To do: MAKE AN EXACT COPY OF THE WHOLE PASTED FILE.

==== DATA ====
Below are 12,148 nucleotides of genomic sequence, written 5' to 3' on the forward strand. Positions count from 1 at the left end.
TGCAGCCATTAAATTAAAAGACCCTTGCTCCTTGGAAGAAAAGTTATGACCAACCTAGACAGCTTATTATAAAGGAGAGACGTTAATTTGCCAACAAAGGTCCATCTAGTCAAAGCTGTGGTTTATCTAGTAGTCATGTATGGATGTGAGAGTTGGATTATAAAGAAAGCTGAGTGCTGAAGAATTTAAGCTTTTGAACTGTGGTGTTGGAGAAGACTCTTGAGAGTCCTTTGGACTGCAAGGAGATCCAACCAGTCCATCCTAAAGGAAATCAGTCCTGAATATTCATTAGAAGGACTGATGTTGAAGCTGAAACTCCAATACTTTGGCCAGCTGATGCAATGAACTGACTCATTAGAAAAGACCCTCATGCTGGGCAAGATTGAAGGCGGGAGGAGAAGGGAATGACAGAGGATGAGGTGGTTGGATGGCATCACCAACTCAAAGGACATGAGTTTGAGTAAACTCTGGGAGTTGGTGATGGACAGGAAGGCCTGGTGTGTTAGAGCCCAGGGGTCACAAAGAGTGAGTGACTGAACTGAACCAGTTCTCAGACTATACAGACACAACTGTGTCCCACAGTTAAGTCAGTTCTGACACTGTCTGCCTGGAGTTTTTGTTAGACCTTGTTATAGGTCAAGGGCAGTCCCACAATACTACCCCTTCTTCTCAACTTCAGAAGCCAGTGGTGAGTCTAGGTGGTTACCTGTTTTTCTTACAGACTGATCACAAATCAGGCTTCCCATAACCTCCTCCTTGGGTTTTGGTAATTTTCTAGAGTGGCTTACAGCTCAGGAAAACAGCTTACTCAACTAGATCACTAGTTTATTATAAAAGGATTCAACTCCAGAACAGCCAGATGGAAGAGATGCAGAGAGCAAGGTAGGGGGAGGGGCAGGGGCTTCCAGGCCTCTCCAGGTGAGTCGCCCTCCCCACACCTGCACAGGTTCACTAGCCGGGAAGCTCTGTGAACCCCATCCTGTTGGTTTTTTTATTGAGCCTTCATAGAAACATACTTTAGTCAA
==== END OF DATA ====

Below are 12,148 nucleotides of genomic sequence, written 5' to 3' on the forward strand. Positions count from 1 at the left end.
TGCAGCCATTAAATTAAAAGACCCTTGCTCCTTGGAAGAAAAGTTATGACCAACCTAGACAGCTTATTATAAAGGAGAGACGTTAATTTGCCAACAAAGGTCCATCTAGTCAAAGCTGTGGTTTATCTAGTAGTCATGTATGGATGTGAGAGTTGGATTATAAAGAAAGCTGAGTGCTGAAGAATTTAAGCTTTTGAACTGTGGTGTTGGAGAAGACTCTTGAGAGTCCTTTGGACTGCAAGGAGATCCAACCAGTCCATCCTAAAGGAAATCAGTCCTGAATATTCATTAGAAGGACTGATGTTGAAGCTGAAACTCCAATACTTTGGCCAGCTGATGCAATGAACTGACTCATTAGAAAAGACCCTCATGCTGGGCAAGATTGAAGGCGGGAGGAGAAGGGAATGACAGAGGATGAGGTGGTTGGATGGCATCACCAACTCAAAGGACATGAGTTTGAGTAAACTCTGGGAGTTGGTGATGGACAGGAAGGCCTGGTGTGTTAGAGCCCAGGGGTCACAAAGAGTGAGTGACTGAACTGAACCAGTTCTCAGACTATACAGACACAACTGTGTCCCACAGTTAAGTCAGTTCTGACACTGTCTGCCTGGAGTTTTTGTTAGACCTTGTTATAGGTCAAGGGCAGTCCCACAATACTACCCCTTCTTCTCAACTTCAGAAGCCAGTGGTGAGTCTAGGTGGTTACCTGTTTTTCTTACAGACTGATCACAAATCAGGCTTCCCATAACCTCCTCCTTGGGTTTTGGTAATTTTCTAGAGTGGCTTACAGCTCAGGAAAACAGCTTACTCAACTAGATCACTAGTTTATTATAAAAGGATTCAACTCCAGAACAGCCAGATGGAAGAGATGCAGAGAGCAAGGTAGGGGGAGGGGCAGGGGCTTCCAGGCCTCTCCAGGTGAGTCGCCCTCCCCACACCTGCACAGGTTCACTAGCCGGGAAGCTCTGTGAACCCCATCCTGTTGGTTTTTTTATTGAGCCTTCATAGAAACATACTTTAGTCAA